Supplimental: 3.6-3.11, 3.15 (skip 3.6.7, 3.8.4, 3.8.5, 3.9.2)

  • Assembly Programing
  • The Stack
  • Functions
  • Arrays, Structs, Pointers
Wed lab

Oct 08

  Lab 5

Oct 13

Fall Break

Oct 15


Oct 20

x86 Programming Guide
Arrays in C (just look at the memory layout parts of static 1 and 2 D arrays)
Data Strucuture Alignment (skim)

Supplimental: 1.5-1.7

  • Operating Systems
  • Memory Heirarchy
  • Storage
Wed lab

Oct 22

  Lab 5 (cont.)

Oct 26

Midterm Exam Monday 7:30-9:30pm (SciCtr 101)

Oct 27

Memory Hierarchy
Caching (1-4: through "Hit or Miss", 8: "Cache Tagging", 11: "Cache Misses")
Cache Basics, Cache Misses,
Cache Associativity

Supplimental: 1.5-1.7

  • Memory Heirarchy
  • Storage
  • Caching
Wed lab

Oct 29

  Lab 5 (cont.)

Nov 03

Operating Systems (skim)
Arrays in C (2D arrays)

Supplimental: 1.7, 8.1-8.5

  • Memory Efficiency
  • Operating Systems
Wed lab

Nov 05

Deadline for CR/NC
or withdraw with a "W"
(Nov 07)

Lab 6

Nov 10

Processes (through 4.4)
fork,exec,wait (through 5.3)
Virtual Memory

Supplimental: 9.1-9.3, 9.9

  • Operating Systems
  • Processes
Wed lab

Nov 12

  Lab 7

Nov 17

Virtual Memory
Introduction to Virtual Memory and Paging

Supplimental: 1.7, 1.9, 12

  • Operating Systems
  • Virtual Memory
Wed lab

Nov 19

  Lab 8

Nov 24

Pthread Programming

Supplimental: 1.7, 1.9, 12

  • Parallel Systems and Programming
  • SMP and Multicore
  • Threads
In class Tues

Wed Lab

Lab 9

Written HW 2

Nov 26



Dec 01

Pthread Programming

Supplimental: 1.7, 1.9, 12

  • Parallel Systems and Programming
  • SMP and Multicore
  • Threads
Written HW 2

Dec 03

Pthread Programming

Supplimental: 12

  • Parallel Systems and Programming
  • Synchronization
  • Deadlock, Race conditions
Wed Lab

In class problem

Lab 9


Dec 08


Dec 15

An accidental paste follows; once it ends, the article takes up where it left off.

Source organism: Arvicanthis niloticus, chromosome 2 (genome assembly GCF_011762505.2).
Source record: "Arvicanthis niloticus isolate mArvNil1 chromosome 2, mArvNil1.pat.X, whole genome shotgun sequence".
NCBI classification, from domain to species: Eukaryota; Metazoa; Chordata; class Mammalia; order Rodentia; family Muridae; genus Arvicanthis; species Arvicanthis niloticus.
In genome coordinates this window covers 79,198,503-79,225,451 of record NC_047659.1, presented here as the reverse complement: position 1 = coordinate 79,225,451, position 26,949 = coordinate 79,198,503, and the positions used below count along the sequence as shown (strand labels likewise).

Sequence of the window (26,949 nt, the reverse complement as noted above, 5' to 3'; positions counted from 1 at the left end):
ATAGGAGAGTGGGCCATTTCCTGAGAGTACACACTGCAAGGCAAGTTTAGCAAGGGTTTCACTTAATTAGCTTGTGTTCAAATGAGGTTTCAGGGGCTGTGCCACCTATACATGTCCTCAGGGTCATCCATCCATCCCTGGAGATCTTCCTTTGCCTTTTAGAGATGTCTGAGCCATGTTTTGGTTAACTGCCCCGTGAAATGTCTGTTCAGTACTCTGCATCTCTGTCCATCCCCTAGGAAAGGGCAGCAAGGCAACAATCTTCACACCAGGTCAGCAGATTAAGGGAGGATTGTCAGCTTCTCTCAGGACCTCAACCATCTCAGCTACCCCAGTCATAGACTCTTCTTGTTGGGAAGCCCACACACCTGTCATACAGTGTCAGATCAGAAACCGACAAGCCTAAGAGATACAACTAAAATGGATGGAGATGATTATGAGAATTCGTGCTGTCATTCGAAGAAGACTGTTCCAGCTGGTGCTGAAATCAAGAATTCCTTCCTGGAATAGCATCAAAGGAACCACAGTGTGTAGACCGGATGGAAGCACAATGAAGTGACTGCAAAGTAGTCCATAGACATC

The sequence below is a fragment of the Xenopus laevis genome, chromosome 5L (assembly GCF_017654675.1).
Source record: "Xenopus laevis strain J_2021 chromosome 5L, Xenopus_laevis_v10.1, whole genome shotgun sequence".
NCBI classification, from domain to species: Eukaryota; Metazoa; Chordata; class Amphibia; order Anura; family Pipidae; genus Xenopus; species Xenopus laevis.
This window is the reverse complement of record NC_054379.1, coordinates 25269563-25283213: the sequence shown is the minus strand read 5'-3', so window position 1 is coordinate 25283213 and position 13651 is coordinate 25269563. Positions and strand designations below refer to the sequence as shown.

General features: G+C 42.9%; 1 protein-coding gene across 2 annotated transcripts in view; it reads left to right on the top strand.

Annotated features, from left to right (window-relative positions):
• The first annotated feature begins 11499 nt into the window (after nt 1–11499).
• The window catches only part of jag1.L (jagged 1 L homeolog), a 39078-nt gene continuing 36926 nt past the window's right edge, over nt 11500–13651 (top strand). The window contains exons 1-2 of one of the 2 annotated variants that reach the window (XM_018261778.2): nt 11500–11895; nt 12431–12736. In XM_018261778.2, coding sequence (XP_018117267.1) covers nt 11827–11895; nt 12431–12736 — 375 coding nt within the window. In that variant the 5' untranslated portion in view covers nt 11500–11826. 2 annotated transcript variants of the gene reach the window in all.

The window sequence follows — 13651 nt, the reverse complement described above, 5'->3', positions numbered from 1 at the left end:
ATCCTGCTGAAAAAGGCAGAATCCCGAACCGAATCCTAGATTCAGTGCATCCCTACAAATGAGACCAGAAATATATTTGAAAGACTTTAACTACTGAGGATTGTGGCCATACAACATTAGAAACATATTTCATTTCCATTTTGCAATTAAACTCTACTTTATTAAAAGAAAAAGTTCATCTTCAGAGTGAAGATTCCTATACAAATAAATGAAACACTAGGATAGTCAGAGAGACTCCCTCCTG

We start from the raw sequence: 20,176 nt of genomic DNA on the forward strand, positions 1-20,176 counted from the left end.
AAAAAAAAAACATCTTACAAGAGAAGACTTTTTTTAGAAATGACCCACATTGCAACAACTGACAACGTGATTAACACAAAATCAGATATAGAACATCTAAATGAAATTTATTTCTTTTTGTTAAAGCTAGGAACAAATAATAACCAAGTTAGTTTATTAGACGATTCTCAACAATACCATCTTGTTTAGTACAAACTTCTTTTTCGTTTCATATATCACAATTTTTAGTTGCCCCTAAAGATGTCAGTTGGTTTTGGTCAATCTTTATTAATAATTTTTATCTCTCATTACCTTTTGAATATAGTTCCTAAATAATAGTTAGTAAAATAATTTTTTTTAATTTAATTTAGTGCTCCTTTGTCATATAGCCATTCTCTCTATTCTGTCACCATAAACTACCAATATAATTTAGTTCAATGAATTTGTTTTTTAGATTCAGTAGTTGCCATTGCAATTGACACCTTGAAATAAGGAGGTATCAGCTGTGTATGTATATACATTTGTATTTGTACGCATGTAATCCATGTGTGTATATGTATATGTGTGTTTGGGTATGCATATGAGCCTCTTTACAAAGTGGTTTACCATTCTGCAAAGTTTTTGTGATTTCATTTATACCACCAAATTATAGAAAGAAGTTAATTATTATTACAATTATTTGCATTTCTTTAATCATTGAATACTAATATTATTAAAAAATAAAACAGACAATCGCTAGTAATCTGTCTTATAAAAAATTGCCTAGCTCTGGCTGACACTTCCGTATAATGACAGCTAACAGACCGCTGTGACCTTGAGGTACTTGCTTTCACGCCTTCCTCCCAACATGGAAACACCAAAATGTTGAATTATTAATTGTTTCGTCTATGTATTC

Final Exam Tuesday 2-5pm (SciCtr 101)


Your overall grade in the course will be determined as follows:
30%Labs and Written Assignments
35%Final exam
30%Midterm exam (Monday Oct 26 7:30-9:30pm)
5%Class Participation and Attendance

CS 31 Ninjas

The CS31 Ninjas are student mentors who will assist me in class and lab, and who run evening study sessions. You are encouraged to participate in Ninja evening study sessions to get friendly assistance on lab assignments and help with preparing for exams.

Weekly Evening Ninja Session: Sundays 7-11pm 240 Sci Center

The CS31 Ninjas:   Amy, Ryerson, Martina, Jack
Ninja Coordinator:   Lauri Courtenay

Weekly Lab Sessions

Weekly lab sessions will be about 1/3 presentation (typically an introduction to the weekly lab assignment and practice learning programming tools for carry out the lab), and about 2/3 for working on the lab assignment. Lab attendance is mandatory and it is expected that you attend the entire lab and that you work on CS31 content during lab.

All labs except lab 1 must be done with a partner. For the first part of the semester you will be assigned a different partner for each lab assignment. Later, I will let you choose your own partner with whom you will work for all remaining assignments.

Policy on Lab and Written Assignments

Lab assignments will typically be posted on Wednesdays and will be due the following Tuesday evening. You are strongly encouraged to start early and ask questions early if you get stuck. For some assignments you must work individually. For others you must work with a partner.

Late lab and written assignments will not normally be accepted. There are a several reasons for this, including: sometimes, an assignment and its solution will be discussed in the lecture immediately after it is due, so it’s infeasible to grade late work fairly. In addition, many assignments build on one another, so it’s best to avoid a policy that lets you slip behind. Special exceptions can be made if you contact me well in advance of the deadline (having a lot of work in other classes does not qualify for a special exception). Even if you do not fully complete an assignment, you should submit what you have done to receive partial credit.

Some labs may take a considerable amount of time, so you are strongly encouraged to begin working on assignments well before the due date.